Hey folks! Today I’m happy to introduce you to Iris Dorbian and her story Love, Loss and Longing in the Age of Reagan: Diary of a Mad Club Girl!
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Iris Dorbian is a former actress turned business journalist/blogger. Her articles have appeared in a wide number of outlets that include the Wall Street Journal, Reuters, Venture Capital Journal, DMNews, CFO.com, Playbill, Backstage, Theatermania, Live Design, Media Industry Newsletter and PR News. From 1999 to 2007, Iris was the editor-in-chief of Stage Directions. She is the author of “Great Producers: Visionaries of the American Theater,” which was published by Allworth Press in August 2008. Her personal essays have been published in Blue Lyra Review, B O D Y, Embodied Effigies, Jewish Literary Journal, Skirt! Diverse Voices Quarterly and Gothesque Magazine. She has a master’s degree in journalism from Columbia University.
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I asked Iris Dorbian, “What is the best and most rewarding thing you find about being a writer? Want to share what you think is the worst and most frustrating thing you find about being a writer?” and here is the response.
The best thing about being a writer is being able to express an idea or tell a story using words as your stock in trade. The most rewarding thing about being a writer is when your story, article, novel or whatever is published and read. It’s a double whammy if it’s acknowledged and praised. It all ties in with why I write: I write because I have something to say. As a journalist, that could be a news story; and as an author, that could be a long-form narrative that has been gestating in my head for a while and which I’ve been wanting to tell.
As a journalist and author, if I have an outlet for expression, a blog, a newswire, a newspaper, magazine, etc. and if it’s widely read, I’m fulfilled. However, if I don’t have that kind of outlet and if no one reads my writings, then it’s very frustrating and upsetting. I’m not doing this for fame; I’m doing this because I have no other recourse. It’s what I need to do; it’s what feeds me and makes me get up in the morning.
Another aspect I find very frustrating as an author is promoting my work. I always wonder if I’m doing enough. Other questions that arise: Which sites should I target? Who is my audience? How much money should I invest in marketing my work? When do I know I’ve done enough? Should I use a publicist? These questions also plagued me when my first book, “Great Producers: Visionaries of the American Theater” (Allworth Press), a nonfiction trade for the educational theater market, was traditionally published.
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It’s the early 1980s, MTV is in its infancy, the Internet does not exist, Ronald Reagan is president and yuppies are ruling Wall Street. Edie is a naïve NYU student desperate to lose her virginity and to experience adventure that will finally make her worldly, setting her further apart from her bland suburban roots. But in her quest to mold herself into an ideal of urban sophistication, the New Jersey-born co-ed gets more than she bargained for, triggering a chain of events that will have lasting repercussions.
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Looking like a cross between Keith Richards right before his descent into unregenerate drug addiction and a homeless vagrant with a permanent 10 o’clock shadow, Peter flashed a confident smile at me, revealing two rows of jagged, yellowing teeth. Wearing a snug black shirt with a V-neck that showed generous tufts of dark chest hair, a Free Sid button referring to the arrest nearly a year ago of Sid Vicious, the Sex Pistols’ bassist for the murder of his girlfriend and skin tight blue jeans, I recoiled at the sight of Peter but also couldn’t turn away. He was that perversely transfixing.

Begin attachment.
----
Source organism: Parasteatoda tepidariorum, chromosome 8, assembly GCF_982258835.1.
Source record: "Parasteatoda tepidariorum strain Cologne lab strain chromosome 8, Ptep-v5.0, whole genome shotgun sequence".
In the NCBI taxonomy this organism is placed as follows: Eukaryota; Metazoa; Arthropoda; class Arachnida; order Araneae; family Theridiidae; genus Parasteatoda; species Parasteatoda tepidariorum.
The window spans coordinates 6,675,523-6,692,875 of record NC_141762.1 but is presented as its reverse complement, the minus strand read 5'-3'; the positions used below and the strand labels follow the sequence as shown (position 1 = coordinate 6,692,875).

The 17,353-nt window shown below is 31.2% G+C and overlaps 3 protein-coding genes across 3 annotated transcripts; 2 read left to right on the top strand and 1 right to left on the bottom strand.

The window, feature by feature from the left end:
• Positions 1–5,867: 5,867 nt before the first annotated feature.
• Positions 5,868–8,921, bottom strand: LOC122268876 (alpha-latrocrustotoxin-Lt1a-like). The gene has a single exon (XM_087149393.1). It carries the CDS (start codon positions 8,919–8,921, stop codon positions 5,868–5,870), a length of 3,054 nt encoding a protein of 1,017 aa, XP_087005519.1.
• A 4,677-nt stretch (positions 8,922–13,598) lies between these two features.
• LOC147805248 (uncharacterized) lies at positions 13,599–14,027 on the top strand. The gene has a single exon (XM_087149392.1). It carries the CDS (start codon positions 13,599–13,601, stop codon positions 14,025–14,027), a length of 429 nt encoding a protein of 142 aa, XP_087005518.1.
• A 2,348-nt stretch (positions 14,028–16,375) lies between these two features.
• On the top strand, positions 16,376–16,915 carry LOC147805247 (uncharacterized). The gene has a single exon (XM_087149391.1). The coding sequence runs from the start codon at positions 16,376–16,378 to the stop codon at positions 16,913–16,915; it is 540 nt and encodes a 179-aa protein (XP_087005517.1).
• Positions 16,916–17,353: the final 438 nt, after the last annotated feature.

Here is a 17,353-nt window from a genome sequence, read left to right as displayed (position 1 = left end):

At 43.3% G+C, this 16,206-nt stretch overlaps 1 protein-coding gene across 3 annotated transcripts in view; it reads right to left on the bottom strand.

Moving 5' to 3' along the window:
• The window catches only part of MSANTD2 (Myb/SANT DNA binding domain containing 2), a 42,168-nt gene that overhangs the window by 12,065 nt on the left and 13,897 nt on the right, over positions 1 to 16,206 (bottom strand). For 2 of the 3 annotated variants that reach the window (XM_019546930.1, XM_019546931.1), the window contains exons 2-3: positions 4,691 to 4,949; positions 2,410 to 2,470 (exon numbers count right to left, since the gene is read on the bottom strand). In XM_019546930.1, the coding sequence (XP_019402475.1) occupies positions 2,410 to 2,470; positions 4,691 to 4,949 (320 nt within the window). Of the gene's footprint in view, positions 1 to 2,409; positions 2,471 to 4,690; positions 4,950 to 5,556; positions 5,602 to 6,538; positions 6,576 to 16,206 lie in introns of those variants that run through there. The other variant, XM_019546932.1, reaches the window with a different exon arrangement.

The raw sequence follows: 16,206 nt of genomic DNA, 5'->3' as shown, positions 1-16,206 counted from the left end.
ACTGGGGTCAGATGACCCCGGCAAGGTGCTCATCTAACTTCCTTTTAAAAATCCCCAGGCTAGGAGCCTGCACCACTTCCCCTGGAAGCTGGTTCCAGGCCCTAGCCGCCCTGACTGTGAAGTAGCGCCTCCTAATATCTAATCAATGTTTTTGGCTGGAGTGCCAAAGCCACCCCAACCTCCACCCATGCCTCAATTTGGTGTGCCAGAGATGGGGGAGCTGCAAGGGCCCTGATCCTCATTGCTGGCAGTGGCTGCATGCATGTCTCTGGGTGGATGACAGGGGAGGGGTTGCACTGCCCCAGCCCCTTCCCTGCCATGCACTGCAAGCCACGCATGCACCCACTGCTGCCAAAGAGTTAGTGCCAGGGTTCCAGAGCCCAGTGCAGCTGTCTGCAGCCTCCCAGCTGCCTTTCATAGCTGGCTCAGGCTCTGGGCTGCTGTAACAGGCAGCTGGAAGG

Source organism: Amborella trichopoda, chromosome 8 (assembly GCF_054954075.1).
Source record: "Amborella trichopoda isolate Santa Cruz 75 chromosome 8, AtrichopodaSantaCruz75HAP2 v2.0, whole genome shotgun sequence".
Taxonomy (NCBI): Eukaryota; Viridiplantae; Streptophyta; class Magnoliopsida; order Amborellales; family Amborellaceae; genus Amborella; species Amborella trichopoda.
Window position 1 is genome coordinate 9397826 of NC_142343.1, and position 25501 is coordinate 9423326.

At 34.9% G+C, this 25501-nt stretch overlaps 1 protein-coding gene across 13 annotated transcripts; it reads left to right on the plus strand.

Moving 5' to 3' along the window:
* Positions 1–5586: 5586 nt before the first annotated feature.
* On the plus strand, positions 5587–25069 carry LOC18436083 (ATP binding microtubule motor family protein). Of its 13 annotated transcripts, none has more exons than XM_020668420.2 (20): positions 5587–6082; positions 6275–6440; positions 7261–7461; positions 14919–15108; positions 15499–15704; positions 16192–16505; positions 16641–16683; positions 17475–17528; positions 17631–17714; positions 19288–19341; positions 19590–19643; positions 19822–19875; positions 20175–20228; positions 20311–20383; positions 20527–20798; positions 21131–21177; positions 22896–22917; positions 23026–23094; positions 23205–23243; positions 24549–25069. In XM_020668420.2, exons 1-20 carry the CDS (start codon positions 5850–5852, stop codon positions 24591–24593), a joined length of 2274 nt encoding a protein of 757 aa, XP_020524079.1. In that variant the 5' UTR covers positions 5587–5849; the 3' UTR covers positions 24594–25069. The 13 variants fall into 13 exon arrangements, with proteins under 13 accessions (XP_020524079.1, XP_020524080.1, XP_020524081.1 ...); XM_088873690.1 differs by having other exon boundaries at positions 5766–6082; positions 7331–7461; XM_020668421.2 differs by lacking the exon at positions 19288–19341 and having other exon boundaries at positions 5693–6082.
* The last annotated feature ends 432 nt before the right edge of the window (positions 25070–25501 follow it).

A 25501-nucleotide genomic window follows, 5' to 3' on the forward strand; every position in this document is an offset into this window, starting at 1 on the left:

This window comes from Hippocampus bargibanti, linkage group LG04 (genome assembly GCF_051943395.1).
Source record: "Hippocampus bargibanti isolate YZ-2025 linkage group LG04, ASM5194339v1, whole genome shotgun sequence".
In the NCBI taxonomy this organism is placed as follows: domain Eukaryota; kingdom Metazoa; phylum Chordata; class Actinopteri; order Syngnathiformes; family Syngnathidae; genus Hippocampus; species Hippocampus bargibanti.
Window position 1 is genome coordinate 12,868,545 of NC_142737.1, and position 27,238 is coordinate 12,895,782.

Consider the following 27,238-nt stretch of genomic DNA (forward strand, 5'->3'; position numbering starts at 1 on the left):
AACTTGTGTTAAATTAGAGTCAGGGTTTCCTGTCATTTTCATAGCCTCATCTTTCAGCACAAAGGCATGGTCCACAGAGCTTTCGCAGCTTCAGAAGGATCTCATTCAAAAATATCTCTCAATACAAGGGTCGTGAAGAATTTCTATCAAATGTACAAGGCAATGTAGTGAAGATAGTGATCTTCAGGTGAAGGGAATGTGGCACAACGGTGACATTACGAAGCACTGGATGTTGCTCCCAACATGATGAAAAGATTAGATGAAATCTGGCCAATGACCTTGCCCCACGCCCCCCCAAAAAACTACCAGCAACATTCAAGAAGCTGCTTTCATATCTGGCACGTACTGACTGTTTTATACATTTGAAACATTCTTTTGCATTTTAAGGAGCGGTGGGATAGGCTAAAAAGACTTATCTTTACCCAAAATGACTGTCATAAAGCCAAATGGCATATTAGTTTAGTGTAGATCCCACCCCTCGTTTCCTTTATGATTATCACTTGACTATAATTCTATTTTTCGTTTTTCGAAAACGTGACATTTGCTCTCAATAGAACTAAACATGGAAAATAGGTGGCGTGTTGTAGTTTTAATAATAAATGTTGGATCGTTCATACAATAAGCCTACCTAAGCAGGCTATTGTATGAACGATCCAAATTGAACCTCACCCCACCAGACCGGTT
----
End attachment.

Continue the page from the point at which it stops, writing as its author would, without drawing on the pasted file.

“Edie, this is my roommate Peter. Peter, this is Edie,” said George whom I had practically forgotten at that point.
Peter duly nodded back at me. “So, what do you think of Professor Jackson’s class?” he asked, gazing back at me with his Rasputin eyes.
I was flustered. His freaky eyes and sexy caveman aura threw me off balance. On one level, I was grossed out by his teeth and he seemed really hairy. But on the other hand, I liked his feathery dark straight Beatle mop, his trim, cute body and his softly masculine deep voice. He was short though—only slightly taller than me and I’m barely 5’7.
“What are you interested in doing when you get out?” I said, the words rushing out of my mouth before I could clog them. What a heavy-handed question to ask someone I just met. I should be muzzled.
“I want to be an English professor,” Peter said forcefully, the leering gleam in his eyes temporarily dissipating. “And write.”
While Peter talked, I continued to eyeball him even though my better Emily Post instincts kept telling me I shouldn’t. It wasn’t polite but I couldn’t help it.
My nose noticed, much to my delight, that Peter reeked of pot, which I soon learned he smoked nonstop. I hadn’t smoked pot in a long while—not since my stint with the misfit crowd I briefly hung out with in high school. My nostrils flared a bit as I tried to inhale more of that familiar sticky-sweet scent.
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Iris Dorbian will be awarding a $20 Amazon/BN to a randomly drawn winner via rafflecopter during the tour. CLICK HERE to enter to win a $20 Amazon/BN GC – a Rafflecopter giveaway Readers, follow the tour and comment; the more you comment, the better your chances of winning. The tour dates and places can be found here: Tour Schedule
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Iris Dorbian, thank you for stopping by today!
Love & blessings to all! ❤